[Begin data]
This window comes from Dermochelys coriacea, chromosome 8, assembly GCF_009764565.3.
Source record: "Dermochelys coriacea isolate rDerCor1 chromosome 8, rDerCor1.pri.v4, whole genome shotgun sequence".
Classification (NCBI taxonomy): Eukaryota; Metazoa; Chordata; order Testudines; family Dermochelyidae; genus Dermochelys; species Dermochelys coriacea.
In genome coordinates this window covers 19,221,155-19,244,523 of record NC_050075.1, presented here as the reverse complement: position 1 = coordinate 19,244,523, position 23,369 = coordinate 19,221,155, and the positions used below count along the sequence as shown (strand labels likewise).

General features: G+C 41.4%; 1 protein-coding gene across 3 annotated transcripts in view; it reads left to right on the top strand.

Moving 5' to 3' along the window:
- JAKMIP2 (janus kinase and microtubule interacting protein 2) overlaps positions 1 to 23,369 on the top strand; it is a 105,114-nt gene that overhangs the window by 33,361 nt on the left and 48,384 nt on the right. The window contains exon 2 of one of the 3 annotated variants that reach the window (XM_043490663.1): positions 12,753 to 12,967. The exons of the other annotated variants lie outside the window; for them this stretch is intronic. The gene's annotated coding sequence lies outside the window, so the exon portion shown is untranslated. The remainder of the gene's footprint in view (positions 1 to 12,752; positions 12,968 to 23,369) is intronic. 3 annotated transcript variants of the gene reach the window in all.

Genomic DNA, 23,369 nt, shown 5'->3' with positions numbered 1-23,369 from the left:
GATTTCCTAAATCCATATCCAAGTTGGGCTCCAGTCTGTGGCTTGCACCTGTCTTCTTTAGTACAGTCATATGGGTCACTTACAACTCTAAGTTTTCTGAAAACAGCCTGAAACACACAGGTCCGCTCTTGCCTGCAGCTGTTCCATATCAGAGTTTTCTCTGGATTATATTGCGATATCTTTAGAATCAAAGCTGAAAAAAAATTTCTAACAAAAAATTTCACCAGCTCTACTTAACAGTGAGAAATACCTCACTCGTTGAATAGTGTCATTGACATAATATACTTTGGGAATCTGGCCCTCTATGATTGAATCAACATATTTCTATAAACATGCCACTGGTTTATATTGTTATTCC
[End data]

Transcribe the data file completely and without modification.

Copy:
This window comes from Dermochelys coriacea, chromosome 8, assembly GCF_009764565.3.
Source record: "Dermochelys coriacea isolate rDerCor1 chromosome 8, rDerCor1.pri.v4, whole genome shotgun sequence".
Classification (NCBI taxonomy): Eukaryota; Metazoa; Chordata; order Testudines; family Dermochelyidae; genus Dermochelys; species Dermochelys coriacea.
In genome coordinates this window covers 19,221,155-19,244,523 of record NC_050075.1, presented here as the reverse complement: position 1 = coordinate 19,244,523, position 23,369 = coordinate 19,221,155, and the positions used below count along the sequence as shown (strand labels likewise).

General features: G+C 41.4%; 1 protein-coding gene across 3 annotated transcripts in view; it reads left to right on the top strand.

Moving 5' to 3' along the window:
- JAKMIP2 (janus kinase and microtubule interacting protein 2) overlaps positions 1 to 23,369 on the top strand; it is a 105,114-nt gene that overhangs the window by 33,361 nt on the left and 48,384 nt on the right. The window contains exon 2 of one of the 3 annotated variants that reach the window (XM_043490663.1): positions 12,753 to 12,967. The exons of the other annotated variants lie outside the window; for them this stretch is intronic. The gene's annotated coding sequence lies outside the window, so the exon portion shown is untranslated. The remainder of the gene's footprint in view (positions 1 to 12,752; positions 12,968 to 23,369) is intronic. 3 annotated transcript variants of the gene reach the window in all.

Genomic DNA, 23,369 nt, shown 5'->3' with positions numbered 1-23,369 from the left:
GATTTCCTAAATCCATATCCAAGTTGGGCTCCAGTCTGTGGCTTGCACCTGTCTTCTTTAGTACAGTCATATGGGTCACTTACAACTCTAAGTTTTCTGAAAACAGCCTGAAACACACAGGTCCGCTCTTGCCTGCAGCTGTTCCATATCAGAGTTTTCTCTGGATTATATTGCGATATCTTTAGAATCAAAGCTGAAAAAAAATTTCTAACAAAAAATTTCACCAGCTCTACTTAACAGTGAGAAATACCTCACTCGTTGAATAGTGTCATTGACATAATATACTTTGGGAATCTGGCCCTCTATGATTGAATCAACATATTTCTATAAACATGCCACTGGTTTATATTGTTATTCC